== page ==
But beyond simply helping regimes that in turn help terrorists like bin Laden, China, incredibly, may be attracted to using terrorist methods as well. Bin Laden himself has a fan club in some quarters of China’s People’s Liberation Army (PLA). In their 1999 book “Unrestricted Warfare,” two PLA political commissars offer praise for the tactics of bin Laden. The authors note that bin Laden’s tactics are as legitimate as the tactics that U.S. General Norman Schwartzkopf used in the Gulf War. To highlight the utility of bin Laden’s tactics these authors note that the “American military is inadequately prepared to deal with this type of enemy.” While some U.S. analysts downplay “Unrestricted Warfare” as written by officers with no operational authority, it is well known that the PLA is preparing to wage unconventional warfare, especially cyber warfare.

Indeed, the September 11 debacle demonstrated America’s vulnerability to unconventional attack, as it also gave the PLA insight into U.S. military emergency contingencies. China is building up its PLA, to include development of cyber warfare, to achieve “unification” with Taiwan under Beijing’s terms. China could be tempted to use military force against Taiwan should the war on terrorism force a diminished U.S. military presence in Asia. As part of such an attack, the PLA would want to shut down the U.S. air transport system. The PLA now knows this can be done with four groups of terrorists, or perhaps by computer hackers that can enter the U.S. air traffic control system and cause four major airline collisions.


So before he flies to China for his late-October summit with Jiang Zemin, President Bush should consider China’s real utility in the war on terrorism and what it must do to qualify as a U.S. ally. Tough rhetoric and photo-ops should not qualify China for ally status in a war that will cost the lives of many more U.S. and allied citizens. But the United States can demand that China must stop lying about its nuclear and missile technology proliferation, and demand that China prevents states like Pakistan and Iran from fielding nuclear missiles. Also, China must end its economic and military commerce with regimes that harbor terrorists, such as the Taliban and Iraq.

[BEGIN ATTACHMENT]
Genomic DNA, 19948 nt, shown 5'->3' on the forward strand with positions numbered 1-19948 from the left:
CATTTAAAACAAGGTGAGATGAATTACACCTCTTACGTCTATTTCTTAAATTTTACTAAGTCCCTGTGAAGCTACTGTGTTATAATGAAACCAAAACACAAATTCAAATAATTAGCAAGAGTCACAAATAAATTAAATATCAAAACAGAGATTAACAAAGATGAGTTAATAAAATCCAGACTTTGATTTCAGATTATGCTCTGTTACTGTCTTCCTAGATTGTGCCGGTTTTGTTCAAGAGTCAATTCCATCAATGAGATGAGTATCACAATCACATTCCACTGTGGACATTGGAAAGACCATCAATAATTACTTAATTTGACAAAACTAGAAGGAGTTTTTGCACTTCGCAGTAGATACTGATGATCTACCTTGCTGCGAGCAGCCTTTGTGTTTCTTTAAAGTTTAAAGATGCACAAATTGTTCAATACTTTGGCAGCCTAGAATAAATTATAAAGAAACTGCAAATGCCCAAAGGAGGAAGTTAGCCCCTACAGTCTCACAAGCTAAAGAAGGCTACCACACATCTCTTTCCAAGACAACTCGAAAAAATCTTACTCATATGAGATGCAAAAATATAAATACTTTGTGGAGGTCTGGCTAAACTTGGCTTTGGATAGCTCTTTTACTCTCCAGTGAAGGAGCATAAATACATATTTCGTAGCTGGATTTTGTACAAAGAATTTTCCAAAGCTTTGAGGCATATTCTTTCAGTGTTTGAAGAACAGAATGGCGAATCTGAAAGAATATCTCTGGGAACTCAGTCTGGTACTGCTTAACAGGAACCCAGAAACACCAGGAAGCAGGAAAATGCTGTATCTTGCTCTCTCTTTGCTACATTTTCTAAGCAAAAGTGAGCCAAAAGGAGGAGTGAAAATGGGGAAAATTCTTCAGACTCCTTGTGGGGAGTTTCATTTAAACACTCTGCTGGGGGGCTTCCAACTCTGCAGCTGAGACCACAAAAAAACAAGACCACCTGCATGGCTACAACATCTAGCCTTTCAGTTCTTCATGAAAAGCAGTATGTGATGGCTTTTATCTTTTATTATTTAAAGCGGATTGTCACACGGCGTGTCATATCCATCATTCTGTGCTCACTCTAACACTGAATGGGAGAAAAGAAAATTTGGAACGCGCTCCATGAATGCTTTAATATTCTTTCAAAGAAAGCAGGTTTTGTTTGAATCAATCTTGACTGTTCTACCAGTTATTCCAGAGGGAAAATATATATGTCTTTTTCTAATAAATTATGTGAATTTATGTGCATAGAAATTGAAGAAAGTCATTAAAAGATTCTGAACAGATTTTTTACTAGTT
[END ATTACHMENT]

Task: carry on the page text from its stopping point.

It is also necessary to warn China that America will retain the means to defend Taiwan from military attack so long as China is intent on preparing for war against the democratic island. It is also necessary to exercise caution in relaxing any high technology sanctions on China unless its cooperation in fighting terrorism extends to a true reversal of its proliferation activities and its aid for regimes that harbor terrorists.

In his September 20 speech to the nation, President Bush correctly declared that “any nation that continues to harbor or support terrorism will be regarded by the United States as a hostile regime.” China’s support for the Taliban and Iraq, and its record of nuclear proliferation in Pakistan and Iran are not the actions of a friendly regime. To qualify as America’s ally in this new war China must first undo all it has done to strengthen the sources of terrorism.

Richard D. Fisher, Jr. is the managing editor of the Jamestown Foundation’s China Brief.